Health Minister Dr Zweli Mkhize revealed on Friday that government had secured enough Covid-19 vaccines for 26-million people, so far, with more agreements in the pipeline.
He revealed that China could be one of the countries that South Africa procures vaccines from.
On Monday, the country received its first consignment of the Oxford/AstraZeneca Covid-19 vaccines from the Serum Institute of India.
Speaking to Parliament’s Portfolio Committee on Health, Mkhize assured that his department would do everything possible to avoid any corruption, as South Africa prepared to start the inoculation process.
He reported that his department was managing the process carefully to ensure that the various stages of the vaccination process were not compromised.
Mkhize stressed that the vaccines would be free and added that there were measures in place to avoid a black market.
While there had been much criticism from opposition parties that government had fallen behind in acquiring vaccines, Mkhize believed that the country had not lost time in inoculating South Africans.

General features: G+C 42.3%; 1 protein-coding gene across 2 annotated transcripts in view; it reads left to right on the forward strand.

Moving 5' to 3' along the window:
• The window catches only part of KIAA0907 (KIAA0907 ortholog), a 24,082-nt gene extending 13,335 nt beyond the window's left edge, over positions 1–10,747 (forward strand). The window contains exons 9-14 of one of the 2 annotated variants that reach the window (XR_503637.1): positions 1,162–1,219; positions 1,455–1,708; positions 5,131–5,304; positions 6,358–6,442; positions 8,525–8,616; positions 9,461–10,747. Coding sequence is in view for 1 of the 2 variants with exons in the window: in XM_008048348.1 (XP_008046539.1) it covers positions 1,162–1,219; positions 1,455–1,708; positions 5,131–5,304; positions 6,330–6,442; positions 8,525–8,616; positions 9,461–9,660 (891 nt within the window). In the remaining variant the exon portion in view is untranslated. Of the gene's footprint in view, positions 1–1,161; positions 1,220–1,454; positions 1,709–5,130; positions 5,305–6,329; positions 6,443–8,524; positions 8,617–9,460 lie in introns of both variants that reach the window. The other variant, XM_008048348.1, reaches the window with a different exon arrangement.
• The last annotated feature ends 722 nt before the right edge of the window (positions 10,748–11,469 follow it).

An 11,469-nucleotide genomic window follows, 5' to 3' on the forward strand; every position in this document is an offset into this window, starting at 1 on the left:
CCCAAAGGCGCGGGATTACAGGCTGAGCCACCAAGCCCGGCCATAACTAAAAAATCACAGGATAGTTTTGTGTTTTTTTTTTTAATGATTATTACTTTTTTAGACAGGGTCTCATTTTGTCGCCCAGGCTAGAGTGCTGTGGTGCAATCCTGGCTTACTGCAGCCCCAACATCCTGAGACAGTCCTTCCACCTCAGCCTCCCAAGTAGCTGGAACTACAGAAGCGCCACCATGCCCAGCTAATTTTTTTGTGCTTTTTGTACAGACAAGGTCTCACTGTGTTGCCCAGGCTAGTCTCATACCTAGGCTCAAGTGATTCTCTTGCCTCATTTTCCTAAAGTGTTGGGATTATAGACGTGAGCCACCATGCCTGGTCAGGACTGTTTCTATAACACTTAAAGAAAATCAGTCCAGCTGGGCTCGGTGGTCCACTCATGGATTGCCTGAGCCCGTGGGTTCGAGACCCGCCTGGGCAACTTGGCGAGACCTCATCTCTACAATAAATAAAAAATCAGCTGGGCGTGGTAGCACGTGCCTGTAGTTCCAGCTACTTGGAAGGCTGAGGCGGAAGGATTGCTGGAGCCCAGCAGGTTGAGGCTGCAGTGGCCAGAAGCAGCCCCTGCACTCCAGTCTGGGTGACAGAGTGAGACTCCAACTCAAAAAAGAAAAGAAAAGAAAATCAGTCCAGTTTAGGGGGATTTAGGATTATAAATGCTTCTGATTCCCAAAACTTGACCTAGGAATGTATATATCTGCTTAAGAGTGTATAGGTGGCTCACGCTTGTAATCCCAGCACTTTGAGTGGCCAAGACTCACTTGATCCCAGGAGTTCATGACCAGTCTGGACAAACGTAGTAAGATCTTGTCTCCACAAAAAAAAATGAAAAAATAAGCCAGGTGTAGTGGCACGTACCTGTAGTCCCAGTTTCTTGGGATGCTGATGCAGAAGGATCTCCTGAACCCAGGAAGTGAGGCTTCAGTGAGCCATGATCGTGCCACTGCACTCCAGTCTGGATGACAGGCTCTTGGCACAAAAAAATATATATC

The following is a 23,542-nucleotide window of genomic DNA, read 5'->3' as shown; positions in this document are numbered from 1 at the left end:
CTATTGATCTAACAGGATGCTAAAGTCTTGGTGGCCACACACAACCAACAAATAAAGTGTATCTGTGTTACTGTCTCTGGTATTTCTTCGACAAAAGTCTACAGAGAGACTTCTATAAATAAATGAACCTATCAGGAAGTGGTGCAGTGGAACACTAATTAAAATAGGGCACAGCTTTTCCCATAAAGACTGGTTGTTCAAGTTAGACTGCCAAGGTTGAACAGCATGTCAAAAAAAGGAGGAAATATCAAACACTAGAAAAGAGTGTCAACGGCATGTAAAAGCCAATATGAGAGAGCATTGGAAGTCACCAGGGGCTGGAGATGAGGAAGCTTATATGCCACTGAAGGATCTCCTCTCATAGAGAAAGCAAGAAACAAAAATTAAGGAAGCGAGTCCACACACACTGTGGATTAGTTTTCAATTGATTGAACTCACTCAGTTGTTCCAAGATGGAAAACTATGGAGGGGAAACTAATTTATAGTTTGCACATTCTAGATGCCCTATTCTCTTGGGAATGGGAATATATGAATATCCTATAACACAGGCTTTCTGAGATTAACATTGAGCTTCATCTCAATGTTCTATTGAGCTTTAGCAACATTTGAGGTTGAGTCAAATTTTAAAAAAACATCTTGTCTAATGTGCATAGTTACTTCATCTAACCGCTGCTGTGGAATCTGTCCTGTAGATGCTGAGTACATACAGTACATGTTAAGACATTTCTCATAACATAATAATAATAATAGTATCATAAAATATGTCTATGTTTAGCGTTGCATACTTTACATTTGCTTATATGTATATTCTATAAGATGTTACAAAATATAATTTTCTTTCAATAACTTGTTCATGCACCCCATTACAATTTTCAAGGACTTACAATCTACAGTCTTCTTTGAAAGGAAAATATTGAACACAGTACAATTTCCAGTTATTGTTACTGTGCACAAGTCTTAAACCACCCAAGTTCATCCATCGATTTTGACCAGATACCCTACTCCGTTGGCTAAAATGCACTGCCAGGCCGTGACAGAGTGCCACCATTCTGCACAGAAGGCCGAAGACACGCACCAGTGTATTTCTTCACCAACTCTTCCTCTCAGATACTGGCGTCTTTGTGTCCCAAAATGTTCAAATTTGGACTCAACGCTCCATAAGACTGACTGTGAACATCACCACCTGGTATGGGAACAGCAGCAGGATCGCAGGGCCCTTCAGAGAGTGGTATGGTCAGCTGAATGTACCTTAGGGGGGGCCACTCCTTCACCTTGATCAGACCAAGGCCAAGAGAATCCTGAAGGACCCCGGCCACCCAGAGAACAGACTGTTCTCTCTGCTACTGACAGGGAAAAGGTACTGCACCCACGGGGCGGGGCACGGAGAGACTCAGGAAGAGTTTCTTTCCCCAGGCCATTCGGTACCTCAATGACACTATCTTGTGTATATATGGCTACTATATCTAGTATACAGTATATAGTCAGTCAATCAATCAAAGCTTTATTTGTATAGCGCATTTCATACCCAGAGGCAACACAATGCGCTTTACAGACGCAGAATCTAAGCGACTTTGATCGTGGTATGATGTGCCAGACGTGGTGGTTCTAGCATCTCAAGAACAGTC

The country is expected to roll out the vaccination programme in 10 to 15 days.
“We are still committed to vaccinating about 40-million people. We will do everything in our power, despite the challenges around acquiring the vaccines from around the world,” Mkhize said.
He divulged that government was in talks with other pharmaceutical companies to acquire more vaccines, however, he was concerned with the European Union’s intention to introduce export controls to block vaccines from leaving the continent until all Europeans had been vaccinated.
He said he was satisfied with the number of health professionals who had registered via the Electronic Vaccine Data System self-registration portal so far.
Mkhize said structures were in place to involve the private sector and labour with the distribution of vaccines.
“Centres have been identified around the country to make sure that the vaccines are kept at the right temperature and under strict security. Health workers, religious leaders, as well as traditional leaders are being trained about the vaccination process,” he explained.
Mkhize said he is confident that research laboratories will be able to help store vaccines.
He acknowledged that the process won’t be smooth sailing and repeated that his department will try to resolve any challenges to ensure that the process is not compromised.
The first phase of vaccination will soon be rolled out and will include essential workers and front-line healthworkers.
“We anticipate that we could start the second phase in the next three months,” Mkhize stated.